The devastation unleashed by Hurricane Katrina caused the death of nearly 2,000 people in the Gulf area, and reminders of the disaster are widespread. For survivors of the storm, the mental and emotional costs continue to exact a toll. Now the National Kidney Foundation (NKF) is reaching out to a special group of Katrina survivors in Louisiana with a uniquely targeted wellness program.
To enable people on dialysis to better cope with post-tragedy trauma, the National Kidney Foundation has designed a program kit called “People Like Us – Stepping Back into Life.” The kits are being distributed to social workers in Louisiana in October.
The wellness treatment kits, presented by the foundation’s People Like Us program, include a two-part audio CD along with a facilitator’s guide and training session to assist social workers to more expertly counsel dialysis patients who have lived through Hurricane Katrina, or other natural disasters.
Mental health professionals have warned that New Orleans is experiencing what appears to be a near epidemic of depression and post-traumatic stress disorders. Among the survivors especially hard hit with depression and related stress in the wake of Katrina are people who were already struggling with medical problems, such as kidney disease.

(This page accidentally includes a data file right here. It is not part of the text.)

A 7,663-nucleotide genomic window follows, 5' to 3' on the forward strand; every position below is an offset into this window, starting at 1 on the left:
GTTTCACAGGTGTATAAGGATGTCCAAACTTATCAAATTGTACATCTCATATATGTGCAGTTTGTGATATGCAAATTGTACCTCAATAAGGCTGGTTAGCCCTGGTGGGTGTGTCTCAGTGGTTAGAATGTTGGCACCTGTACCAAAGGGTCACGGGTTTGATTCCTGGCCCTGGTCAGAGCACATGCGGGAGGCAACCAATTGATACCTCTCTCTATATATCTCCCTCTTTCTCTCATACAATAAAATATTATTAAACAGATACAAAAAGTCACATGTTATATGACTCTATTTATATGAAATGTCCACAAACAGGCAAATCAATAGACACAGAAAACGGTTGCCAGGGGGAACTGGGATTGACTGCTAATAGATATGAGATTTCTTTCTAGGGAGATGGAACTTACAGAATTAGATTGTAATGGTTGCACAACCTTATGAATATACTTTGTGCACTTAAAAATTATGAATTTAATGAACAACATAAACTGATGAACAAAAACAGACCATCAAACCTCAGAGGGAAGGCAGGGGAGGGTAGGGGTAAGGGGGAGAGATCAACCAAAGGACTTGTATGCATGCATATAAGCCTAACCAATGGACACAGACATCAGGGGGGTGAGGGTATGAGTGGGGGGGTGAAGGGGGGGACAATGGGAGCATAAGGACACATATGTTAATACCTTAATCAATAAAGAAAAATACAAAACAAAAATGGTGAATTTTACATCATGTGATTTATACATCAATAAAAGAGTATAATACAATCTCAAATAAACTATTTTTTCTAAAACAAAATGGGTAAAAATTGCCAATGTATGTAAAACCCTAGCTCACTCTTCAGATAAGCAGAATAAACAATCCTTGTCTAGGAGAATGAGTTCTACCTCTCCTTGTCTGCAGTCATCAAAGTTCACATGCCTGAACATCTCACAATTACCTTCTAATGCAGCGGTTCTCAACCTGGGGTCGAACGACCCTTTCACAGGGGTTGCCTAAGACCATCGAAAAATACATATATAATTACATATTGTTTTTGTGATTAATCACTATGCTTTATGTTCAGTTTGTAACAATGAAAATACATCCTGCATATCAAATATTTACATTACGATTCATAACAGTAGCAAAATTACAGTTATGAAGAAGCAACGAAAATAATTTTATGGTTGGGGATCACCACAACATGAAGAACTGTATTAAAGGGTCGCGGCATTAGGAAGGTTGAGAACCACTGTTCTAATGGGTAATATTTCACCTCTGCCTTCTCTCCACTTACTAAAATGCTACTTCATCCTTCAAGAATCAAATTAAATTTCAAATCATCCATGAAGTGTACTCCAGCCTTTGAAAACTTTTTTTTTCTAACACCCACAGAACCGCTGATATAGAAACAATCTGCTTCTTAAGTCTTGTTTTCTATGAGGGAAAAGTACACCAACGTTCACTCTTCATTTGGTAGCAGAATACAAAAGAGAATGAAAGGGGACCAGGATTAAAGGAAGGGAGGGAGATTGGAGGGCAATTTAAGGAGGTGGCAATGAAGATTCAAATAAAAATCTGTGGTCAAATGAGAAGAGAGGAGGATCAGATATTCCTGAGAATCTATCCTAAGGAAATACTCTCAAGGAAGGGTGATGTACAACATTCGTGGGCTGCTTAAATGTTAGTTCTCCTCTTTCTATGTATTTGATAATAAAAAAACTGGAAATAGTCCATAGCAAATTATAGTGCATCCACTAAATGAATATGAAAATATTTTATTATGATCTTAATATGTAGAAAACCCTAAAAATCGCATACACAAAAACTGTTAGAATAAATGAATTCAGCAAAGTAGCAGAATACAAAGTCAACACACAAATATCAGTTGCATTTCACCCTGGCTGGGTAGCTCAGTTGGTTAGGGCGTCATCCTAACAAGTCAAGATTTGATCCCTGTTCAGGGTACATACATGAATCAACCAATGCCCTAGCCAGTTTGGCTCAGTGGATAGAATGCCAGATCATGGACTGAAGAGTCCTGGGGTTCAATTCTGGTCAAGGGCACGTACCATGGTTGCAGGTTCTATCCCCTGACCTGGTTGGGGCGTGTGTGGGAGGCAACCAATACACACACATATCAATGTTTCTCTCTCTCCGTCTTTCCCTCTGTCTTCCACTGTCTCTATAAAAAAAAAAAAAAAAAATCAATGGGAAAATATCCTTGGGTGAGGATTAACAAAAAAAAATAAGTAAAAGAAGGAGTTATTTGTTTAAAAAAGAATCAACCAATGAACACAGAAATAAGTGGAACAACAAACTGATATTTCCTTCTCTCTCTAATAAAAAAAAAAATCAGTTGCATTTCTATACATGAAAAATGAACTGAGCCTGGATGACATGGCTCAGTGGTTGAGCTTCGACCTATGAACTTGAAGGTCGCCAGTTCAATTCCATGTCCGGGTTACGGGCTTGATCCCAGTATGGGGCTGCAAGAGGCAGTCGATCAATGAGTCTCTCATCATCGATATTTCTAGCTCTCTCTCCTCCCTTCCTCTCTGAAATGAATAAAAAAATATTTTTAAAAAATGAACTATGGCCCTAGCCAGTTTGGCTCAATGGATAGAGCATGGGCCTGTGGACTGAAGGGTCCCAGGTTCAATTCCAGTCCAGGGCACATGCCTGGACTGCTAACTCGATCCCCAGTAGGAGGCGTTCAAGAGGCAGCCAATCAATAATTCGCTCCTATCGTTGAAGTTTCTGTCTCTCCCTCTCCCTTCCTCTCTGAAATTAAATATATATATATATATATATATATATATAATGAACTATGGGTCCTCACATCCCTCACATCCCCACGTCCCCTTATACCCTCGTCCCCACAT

“Imagine being on dialysis and having to cope every day with chronic kidney disease,” said Julie Gable, NKF of Louisiana Director of Program Services. “Now imagine grappling with the loss of a home or even a loved one while trying to get proper treatment in the face of destruction.
The anxiety alone is staggering.”
The “Stepping Back Into Life” CDs enable dialysis patients, while receiving treatment, to listen to audio selections focused on coping with a trauma or disaster and managing depression. Social workers may also conduct the program with patients in a classroom setting. One audio session shares personal stories of individuals with chronic kidney disease, highlights issues that have added to their depression and offers solutions that have helped them regain control of their lives.
Six months after the hurricanes, the NKF met with patients and professionals in Louisiana to provide supportive and educational programs about coping in the aftermath of a disaster. “Our patients really enjoyed the fellowship they shared listening to people with whom they had something in common,” said Toni Smith, a dietitian, who works with dialysis patients in a facility outside of New Orleans. “It’s really helpful for them to know they’re not the only ones dealing with trauma.” The National Kidney Foundation is dedicated to the prevention of kidney and urinary tract disease, improving the health and well-being of patients and families affected by these diseases and increasing the availability of all organs for transplantation.